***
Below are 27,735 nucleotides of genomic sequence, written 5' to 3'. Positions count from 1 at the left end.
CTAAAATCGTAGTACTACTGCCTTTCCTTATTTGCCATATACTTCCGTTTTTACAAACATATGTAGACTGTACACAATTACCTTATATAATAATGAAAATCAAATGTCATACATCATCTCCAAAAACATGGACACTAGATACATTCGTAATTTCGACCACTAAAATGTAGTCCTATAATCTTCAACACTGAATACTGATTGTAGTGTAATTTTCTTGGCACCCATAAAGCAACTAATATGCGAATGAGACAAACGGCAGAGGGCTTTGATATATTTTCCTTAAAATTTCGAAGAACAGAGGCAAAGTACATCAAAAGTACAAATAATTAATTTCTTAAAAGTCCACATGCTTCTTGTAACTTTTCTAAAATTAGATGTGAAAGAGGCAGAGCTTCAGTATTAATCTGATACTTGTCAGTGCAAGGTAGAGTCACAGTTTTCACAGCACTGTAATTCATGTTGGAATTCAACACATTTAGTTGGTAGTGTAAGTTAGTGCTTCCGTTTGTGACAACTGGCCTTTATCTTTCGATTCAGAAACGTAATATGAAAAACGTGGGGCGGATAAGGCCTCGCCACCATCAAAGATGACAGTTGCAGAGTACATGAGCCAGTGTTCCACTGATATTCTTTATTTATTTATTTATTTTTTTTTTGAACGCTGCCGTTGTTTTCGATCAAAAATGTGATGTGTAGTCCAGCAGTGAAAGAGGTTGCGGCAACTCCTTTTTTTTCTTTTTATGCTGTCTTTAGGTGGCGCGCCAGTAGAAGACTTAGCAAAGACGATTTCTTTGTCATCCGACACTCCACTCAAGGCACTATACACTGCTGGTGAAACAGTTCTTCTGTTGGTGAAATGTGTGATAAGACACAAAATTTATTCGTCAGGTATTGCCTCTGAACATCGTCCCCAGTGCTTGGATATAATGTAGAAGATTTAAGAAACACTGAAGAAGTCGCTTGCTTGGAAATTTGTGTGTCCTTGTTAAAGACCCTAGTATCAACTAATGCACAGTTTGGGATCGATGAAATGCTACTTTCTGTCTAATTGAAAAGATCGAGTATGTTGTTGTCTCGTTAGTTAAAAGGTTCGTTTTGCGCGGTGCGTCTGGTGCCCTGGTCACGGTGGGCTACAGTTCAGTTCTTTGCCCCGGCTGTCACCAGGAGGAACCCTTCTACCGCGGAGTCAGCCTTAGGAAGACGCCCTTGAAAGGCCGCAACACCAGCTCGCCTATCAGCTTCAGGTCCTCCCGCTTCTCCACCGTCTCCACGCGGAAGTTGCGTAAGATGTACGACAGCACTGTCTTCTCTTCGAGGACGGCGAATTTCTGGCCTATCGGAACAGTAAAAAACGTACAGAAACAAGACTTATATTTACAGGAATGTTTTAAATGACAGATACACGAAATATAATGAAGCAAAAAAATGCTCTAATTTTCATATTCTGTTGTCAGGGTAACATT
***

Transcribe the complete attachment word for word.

Below are 27,735 nucleotides of genomic sequence, written 5' to 3'. Positions count from 1 at the left end.
CTAAAATCGTAGTACTACTGCCTTTCCTTATTTGCCATATACTTCCGTTTTTACAAACATATGTAGACTGTACACAATTACCTTATATAATAATGAAAATCAAATGTCATACATCATCTCCAAAAACATGGACACTAGATACATTCGTAATTTCGACCACTAAAATGTAGTCCTATAATCTTCAACACTGAATACTGATTGTAGTGTAATTTTCTTGGCACCCATAAAGCAACTAATATGCGAATGAGACAAACGGCAGAGGGCTTTGATATATTTTCCTTAAAATTTCGAAGAACAGAGGCAAAGTACATCAAAAGTACAAATAATTAATTTCTTAAAAGTCCACATGCTTCTTGTAACTTTTCTAAAATTAGATGTGAAAGAGGCAGAGCTTCAGTATTAATCTGATACTTGTCAGTGCAAGGTAGAGTCACAGTTTTCACAGCACTGTAATTCATGTTGGAATTCAACACATTTAGTTGGTAGTGTAAGTTAGTGCTTCCGTTTGTGACAACTGGCCTTTATCTTTCGATTCAGAAACGTAATATGAAAAACGTGGGGCGGATAAGGCCTCGCCACCATCAAAGATGACAGTTGCAGAGTACATGAGCCAGTGTTCCACTGATATTCTTTATTTATTTATTTATTTTTTTTTTGAACGCTGCCGTTGTTTTCGATCAAAAATGTGATGTGTAGTCCAGCAGTGAAAGAGGTTGCGGCAACTCCTTTTTTTTCTTTTTATGCTGTCTTTAGGTGGCGCGCCAGTAGAAGACTTAGCAAAGACGATTTCTTTGTCATCCGACACTCCACTCAAGGCACTATACACTGCTGGTGAAACAGTTCTTCTGTTGGTGAAATGTGTGATAAGACACAAAATTTATTCGTCAGGTATTGCCTCTGAACATCGTCCCCAGTGCTTGGATATAATGTAGAAGATTTAAGAAACACTGAAGAAGTCGCTTGCTTGGAAATTTGTGTGTCCTTGTTAAAGACCCTAGTATCAACTAATGCACAGTTTGGGATCGATGAAATGCTACTTTCTGTCTAATTGAAAAGATCGAGTATGTTGTTGTCTCGTTAGTTAAAAGGTTCGTTTTGCGCGGTGCGTCTGGTGCCCTGGTCACGGTGGGCTACAGTTCAGTTCTTTGCCCCGGCTGTCACCAGGAGGAACCCTTCTACCGCGGAGTCAGCCTTAGGAAGACGCCCTTGAAAGGCCGCAACACCAGCTCGCCTATCAGCTTCAGGTCCTCCCGCTTCTCCACCGTCTCCACGCGGAAGTTGCGTAAGATGTACGACAGCACTGTCTTCTCTTCGAGGACGGCGAATTTCTGGCCTATCGGAACAGTAAAAAACGTACAGAAACAAGACTTATATTTACAGGAATGTTTTAAATGACAGATACACGAAATATAATGAAGCAAAAAAATGCTCTAATTTTCATATTCTGTTGTCAGGGTAACATT